Seattle - A swath of state Route 410 east of Chinook Pass near Naches will probably remain closed all winter, says a spokeswoman for the Washington State Department of Transportation.
A massive landslide buried a quarter-mile section of the roadway Sunday morning, shoving broken chunks of pavement into the Naches River and changing its course.
Engineers and environmental scientists are examining the landslide, said Meagan McFadden with the DOT. The hillside that slumped is continuing to move, she said.
It’s not clear yet whether it will be possible to remove the mountain of debris, or whether the road will have to be rerouted, McFadden added. “It’s going to take us some time to get in there and do the work.”
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Residents are able to leave the area via the Bethel Ridge logging road, McFadden said. It takes about two hours to navigate the rough, one-way road.
Electrical power to the area was shut off shortly after the slide as a precautionary measure.
There was some speculation that operations at a gravel mine might have triggered the slide, but that doesn’t appear to be the case, McFadden said. The pit and several pieces of heavy equipment were completely buried by the slide.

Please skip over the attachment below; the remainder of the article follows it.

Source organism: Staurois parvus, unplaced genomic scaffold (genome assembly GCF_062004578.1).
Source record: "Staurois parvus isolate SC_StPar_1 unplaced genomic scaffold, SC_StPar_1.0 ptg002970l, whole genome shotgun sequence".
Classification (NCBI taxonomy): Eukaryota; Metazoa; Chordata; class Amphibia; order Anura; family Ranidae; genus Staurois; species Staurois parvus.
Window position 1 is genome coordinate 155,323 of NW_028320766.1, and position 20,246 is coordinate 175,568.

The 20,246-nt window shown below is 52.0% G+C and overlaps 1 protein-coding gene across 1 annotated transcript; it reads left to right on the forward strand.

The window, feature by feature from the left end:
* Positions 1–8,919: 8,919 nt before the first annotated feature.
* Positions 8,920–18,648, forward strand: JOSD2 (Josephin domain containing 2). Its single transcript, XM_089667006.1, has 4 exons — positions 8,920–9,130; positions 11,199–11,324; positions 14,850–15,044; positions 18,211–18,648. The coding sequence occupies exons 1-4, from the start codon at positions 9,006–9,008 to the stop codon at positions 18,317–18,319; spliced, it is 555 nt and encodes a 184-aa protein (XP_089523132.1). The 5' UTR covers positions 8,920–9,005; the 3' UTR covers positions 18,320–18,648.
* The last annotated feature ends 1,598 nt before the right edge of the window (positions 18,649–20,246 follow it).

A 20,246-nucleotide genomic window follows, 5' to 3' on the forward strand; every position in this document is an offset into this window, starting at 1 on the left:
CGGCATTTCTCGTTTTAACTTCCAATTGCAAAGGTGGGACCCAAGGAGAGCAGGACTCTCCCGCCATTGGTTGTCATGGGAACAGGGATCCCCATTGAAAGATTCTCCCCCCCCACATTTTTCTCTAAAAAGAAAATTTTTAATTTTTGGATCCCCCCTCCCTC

What caused the slide isn’t known. There’s been no discernible rainfall in the area.
The flood danger from the Naches River appears to have subsided, McFadden said.
When the river was blocked by the debris, it rose 30 feet before finding a new route. The river is now flowing over a part of the Nile River Road, which runs along the river’s southern bank. About 25 homes were damaged by the floodwaters, and five were hit by the landslide.
The slide destroyed at least two homes. About 80 people were evacuated. A total of about 1,500 people live in the affected area.
While geologists assess the hill’s stability, hundreds of people in the Nile area likely will remain without power for a few days. Pacific Power officials said they don’t want to restore power until the ground stops shifting.
Authorities advised evacuation for all homes within a four-mile radius of the Nile, including a boarding school for troubled youths, although a handful of residents chose to stay.
Transportation officials began monitoring the area about 2 p.m. Saturday, when early indications of the slide became evident.